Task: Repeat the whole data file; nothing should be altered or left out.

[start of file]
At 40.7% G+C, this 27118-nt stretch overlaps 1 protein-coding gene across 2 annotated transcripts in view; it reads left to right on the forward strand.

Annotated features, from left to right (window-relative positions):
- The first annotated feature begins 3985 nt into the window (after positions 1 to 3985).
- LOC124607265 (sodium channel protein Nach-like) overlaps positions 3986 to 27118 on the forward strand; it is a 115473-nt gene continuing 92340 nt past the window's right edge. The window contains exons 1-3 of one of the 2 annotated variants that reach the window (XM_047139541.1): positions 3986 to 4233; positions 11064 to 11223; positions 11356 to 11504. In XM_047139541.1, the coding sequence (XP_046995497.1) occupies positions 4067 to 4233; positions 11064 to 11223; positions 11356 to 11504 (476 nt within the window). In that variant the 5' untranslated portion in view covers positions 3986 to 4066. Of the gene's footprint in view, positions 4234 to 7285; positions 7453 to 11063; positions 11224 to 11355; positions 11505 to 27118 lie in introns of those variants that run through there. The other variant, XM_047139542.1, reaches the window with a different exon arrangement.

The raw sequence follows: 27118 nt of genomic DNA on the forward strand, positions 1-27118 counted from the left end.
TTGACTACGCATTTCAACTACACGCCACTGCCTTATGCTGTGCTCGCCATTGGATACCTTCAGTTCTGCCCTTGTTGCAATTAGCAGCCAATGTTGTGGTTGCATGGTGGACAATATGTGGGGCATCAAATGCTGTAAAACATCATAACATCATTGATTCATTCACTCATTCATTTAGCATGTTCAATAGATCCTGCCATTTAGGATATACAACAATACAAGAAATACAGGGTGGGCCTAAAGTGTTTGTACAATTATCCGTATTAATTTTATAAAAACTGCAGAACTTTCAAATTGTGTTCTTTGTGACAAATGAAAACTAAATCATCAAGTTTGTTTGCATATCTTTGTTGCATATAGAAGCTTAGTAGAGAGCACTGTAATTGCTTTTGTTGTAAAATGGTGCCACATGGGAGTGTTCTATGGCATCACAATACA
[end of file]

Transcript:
At 40.7% G+C, this 27118-nt stretch overlaps 1 protein-coding gene across 2 annotated transcripts in view; it reads left to right on the forward strand.

Annotated features, from left to right (window-relative positions):
- The first annotated feature begins 3985 nt into the window (after positions 1 to 3985).
- LOC124607265 (sodium channel protein Nach-like) overlaps positions 3986 to 27118 on the forward strand; it is a 115473-nt gene continuing 92340 nt past the window's right edge. The window contains exons 1-3 of one of the 2 annotated variants that reach the window (XM_047139541.1): positions 3986 to 4233; positions 11064 to 11223; positions 11356 to 11504. In XM_047139541.1, the coding sequence (XP_046995497.1) occupies positions 4067 to 4233; positions 11064 to 11223; positions 11356 to 11504 (476 nt within the window). In that variant the 5' untranslated portion in view covers positions 3986 to 4066. Of the gene's footprint in view, positions 4234 to 7285; positions 7453 to 11063; positions 11224 to 11355; positions 11505 to 27118 lie in introns of those variants that run through there. The other variant, XM_047139542.1, reaches the window with a different exon arrangement.

The raw sequence follows: 27118 nt of genomic DNA on the forward strand, positions 1-27118 counted from the left end.
TTGACTACGCATTTCAACTACACGCCACTGCCTTATGCTGTGCTCGCCATTGGATACCTTCAGTTCTGCCCTTGTTGCAATTAGCAGCCAATGTTGTGGTTGCATGGTGGACAATATGTGGGGCATCAAATGCTGTAAAACATCATAACATCATTGATTCATTCACTCATTCATTTAGCATGTTCAATAGATCCTGCCATTTAGGATATACAACAATACAAGAAATACAGGGTGGGCCTAAAGTGTTTGTACAATTATCCGTATTAATTTTATAAAAACTGCAGAACTTTCAAATTGTGTTCTTTGTGACAAATGAAAACTAAATCATCAAGTTTGTTTGCATATCTTTGTTGCATATAGAAGCTTAGTAGAGAGCACTGTAATTGCTTTTGTTGTAAAATGGTGCCACATGGGAGTGTTCTATGGCATCACAATACA